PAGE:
Tag Archives: pastry

Pierre Hermé’s Traveling “Tango”

<img alt="Pierre Herme Pastry"/>

I thought I’d take a break from posting photos of our trip to Paris to give those who would rather look at food a break.  It’s only fair, I guess, after holding everyone captive with my vacation photos. But I will warn you this is still connected to Paris in a six degrees of separation sort of way.  It’s about dessert, and it’s about French dessert in particular.  French pastry from the French “Picasso of Pastry,” Pierre Hermé.  I thought my sampling of beautiful pastry in Paris was lacking so ordered his book, Pastries  as soon as we arrived home.

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Apple Tart Alsatian Style

You’ve promised your body that you will adopt a healthier lifestyle — something just shy of a “diet” because you know yourself too well.  If what you’ve taken on is reduced to that, it’s probably not going to last because you don’t believe in diets — and for good reason.  You’ve seen too many people begin with all the motivation they can muster, then when they realize the pounds aren’t falling off as quickly as they’d like, or that after what is considered a good effort, they’ve plateaued, motivation dwindles and the “diet” is quietly ignored.  I can’t risk that because my knees will never forgive me for having to carry around 50 pounds they hadn’t counted on at their age.

Poor knees.

Last September when I began to think about more obsessively about my weight and lack of routine exercise (no coincidence since I’d just turned 55) I began to find reasons to avoid the kitchen.  Meals became food I could easily pick up and eat with little or no thought.  I stopped looking at new recipes and rarely used one to try something new for dinner.  And baking?  I stopped that almost completely because it seemed pointless to bake something, taste it, then try to find a home for it outside of mine.  I’ve never been a big sweets eater, but I thoroughly enjoy spending a morning in the kitchen baking something — especially if it involves a little thought or teaches me something new.  I miss that and know baking needs to be a part of my life — as does dessert.

Dessert is a food group, isn’t it?

I’m kidding, of course, but the point is I want to bake and enjoy dessert occasionally so have to find a balance with desserts that showcase a simple fruit without a lot of added sugar or an excessive amount of fat, for example.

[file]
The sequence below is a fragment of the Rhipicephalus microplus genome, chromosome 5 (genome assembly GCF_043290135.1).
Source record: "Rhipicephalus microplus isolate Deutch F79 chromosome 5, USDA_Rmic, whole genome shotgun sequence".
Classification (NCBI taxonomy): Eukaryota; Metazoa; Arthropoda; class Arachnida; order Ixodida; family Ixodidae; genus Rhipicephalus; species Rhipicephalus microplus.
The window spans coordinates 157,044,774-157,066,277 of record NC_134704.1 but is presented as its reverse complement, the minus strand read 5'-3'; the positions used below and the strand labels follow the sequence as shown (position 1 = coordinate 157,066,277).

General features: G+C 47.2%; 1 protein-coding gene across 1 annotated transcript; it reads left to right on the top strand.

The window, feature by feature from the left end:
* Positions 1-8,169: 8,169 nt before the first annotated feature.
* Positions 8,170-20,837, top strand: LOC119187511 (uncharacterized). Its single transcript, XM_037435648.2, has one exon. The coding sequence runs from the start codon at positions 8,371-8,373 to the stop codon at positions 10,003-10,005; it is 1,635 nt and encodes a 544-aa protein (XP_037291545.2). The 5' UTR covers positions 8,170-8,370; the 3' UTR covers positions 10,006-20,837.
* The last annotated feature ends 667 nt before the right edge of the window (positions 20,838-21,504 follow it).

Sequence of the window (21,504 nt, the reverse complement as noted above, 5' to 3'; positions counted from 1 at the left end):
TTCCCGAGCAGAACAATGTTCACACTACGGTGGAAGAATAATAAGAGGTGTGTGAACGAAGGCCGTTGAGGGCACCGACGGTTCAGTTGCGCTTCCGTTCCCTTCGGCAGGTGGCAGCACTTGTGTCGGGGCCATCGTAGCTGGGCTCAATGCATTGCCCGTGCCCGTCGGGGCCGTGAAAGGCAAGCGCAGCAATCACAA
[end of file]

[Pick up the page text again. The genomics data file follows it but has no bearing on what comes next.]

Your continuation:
Something classic, satisfying.  Elegant, but not fussy.

With apples.

Glorious apples.

Just a small slice?

Yes, please.

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Cornish Pasties

Suffice to say that my plans to get several posts written and queued up before we leave on vacation this Sunday never materialized.  Close, but no cigar. Living in a hobbling, semi-ambulatory state for the last five days put me in my place more than once, and I found myself thinking, Really?  Do I really need to write one more recipe?  Or should I focus on getting this knee better so I can actually walk?

Of course I need to write.  Just one more.

One.

The last minute shopping has been done, the house is relatively clean, tickets, shuttles, and reservations are in order.  Maps, check.  Routes, check.  Super-strength enormous bandaids for my feet, check.  Nine months of obsessive planning, check. It looks like we’re ready for our trip to the UK.

We’ll be in London for four days, then drive through Kent, and East and West Sussex, staying a couple of nights along the way, cutting up toward Oxford and then the countryside near Worcester where we’ll stay three days.  The last portion of our stay will see us in York, then Cambridge and Essex before we drive back to Heathrow and our trip home.  It promises to be a wild two weeks, and like the last time, I’m sure at least one intelligent Brit will say, “Why are you Americans always in such a hurry?  You can’t really see the UK in less than a month.”  And we know they’re right, of course, but who can afford it?  Who can stay away from work that long?